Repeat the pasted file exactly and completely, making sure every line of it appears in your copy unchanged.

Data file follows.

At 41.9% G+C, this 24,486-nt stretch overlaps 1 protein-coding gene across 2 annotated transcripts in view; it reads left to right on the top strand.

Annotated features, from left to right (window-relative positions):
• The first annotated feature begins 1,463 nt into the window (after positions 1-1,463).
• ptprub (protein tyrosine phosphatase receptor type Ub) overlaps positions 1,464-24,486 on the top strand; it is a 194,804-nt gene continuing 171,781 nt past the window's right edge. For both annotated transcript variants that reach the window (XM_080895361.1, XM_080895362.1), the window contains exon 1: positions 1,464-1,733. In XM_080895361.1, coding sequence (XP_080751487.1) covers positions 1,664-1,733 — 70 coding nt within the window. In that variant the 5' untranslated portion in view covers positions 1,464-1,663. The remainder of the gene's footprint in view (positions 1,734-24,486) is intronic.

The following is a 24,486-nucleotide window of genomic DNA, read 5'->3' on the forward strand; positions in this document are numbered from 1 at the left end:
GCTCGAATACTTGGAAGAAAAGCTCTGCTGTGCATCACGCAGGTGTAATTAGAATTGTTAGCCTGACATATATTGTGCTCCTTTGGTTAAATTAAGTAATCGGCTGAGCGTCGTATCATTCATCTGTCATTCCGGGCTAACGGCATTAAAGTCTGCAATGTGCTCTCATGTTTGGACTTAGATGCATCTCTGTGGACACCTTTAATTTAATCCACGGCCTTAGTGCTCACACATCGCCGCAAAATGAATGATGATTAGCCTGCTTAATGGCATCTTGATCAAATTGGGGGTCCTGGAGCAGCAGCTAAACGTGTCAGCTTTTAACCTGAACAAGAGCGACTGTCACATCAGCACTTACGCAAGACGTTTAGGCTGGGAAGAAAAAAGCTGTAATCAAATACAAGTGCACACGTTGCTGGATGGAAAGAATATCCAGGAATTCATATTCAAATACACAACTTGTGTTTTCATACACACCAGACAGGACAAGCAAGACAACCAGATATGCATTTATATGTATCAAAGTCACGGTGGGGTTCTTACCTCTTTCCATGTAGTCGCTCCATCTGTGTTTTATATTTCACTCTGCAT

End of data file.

At 41.9% G+C, this 24,486-nt stretch overlaps 1 protein-coding gene across 2 annotated transcripts in view; it reads left to right on the top strand.

Annotated features, from left to right (window-relative positions):
• The first annotated feature begins 1,463 nt into the window (after positions 1-1,463).
• ptprub (protein tyrosine phosphatase receptor type Ub) overlaps positions 1,464-24,486 on the top strand; it is a 194,804-nt gene continuing 171,781 nt past the window's right edge. For both annotated transcript variants that reach the window (XM_080895361.1, XM_080895362.1), the window contains exon 1: positions 1,464-1,733. In XM_080895361.1, coding sequence (XP_080751487.1) covers positions 1,664-1,733 — 70 coding nt within the window. In that variant the 5' untranslated portion in view covers positions 1,464-1,663. The remainder of the gene's footprint in view (positions 1,734-24,486) is intronic.

The following is a 24,486-nucleotide window of genomic DNA, read 5'->3' on the forward strand; positions in this document are numbered from 1 at the left end:
GCTCGAATACTTGGAAGAAAAGCTCTGCTGTGCATCACGCAGGTGTAATTAGAATTGTTAGCCTGACATATATTGTGCTCCTTTGGTTAAATTAAGTAATCGGCTGAGCGTCGTATCATTCATCTGTCATTCCGGGCTAACGGCATTAAAGTCTGCAATGTGCTCTCATGTTTGGACTTAGATGCATCTCTGTGGACACCTTTAATTTAATCCACGGCCTTAGTGCTCACACATCGCCGCAAAATGAATGATGATTAGCCTGCTTAATGGCATCTTGATCAAATTGGGGGTCCTGGAGCAGCAGCTAAACGTGTCAGCTTTTAACCTGAACAAGAGCGACTGTCACATCAGCACTTACGCAAGACGTTTAGGCTGGGAAGAAAAAAGCTGTAATCAAATACAAGTGCACACGTTGCTGGATGGAAAGAATATCCAGGAATTCATATTCAAATACACAACTTGTGTTTTCATACACACCAGACAGGACAAGCAAGACAACCAGATATGCATTTATATGTATCAAAGTCACGGTGGGGTTCTTACCTCTTTCCATGTAGTCGCTCCATCTGTGTTTTATATTTCACTCTGCAT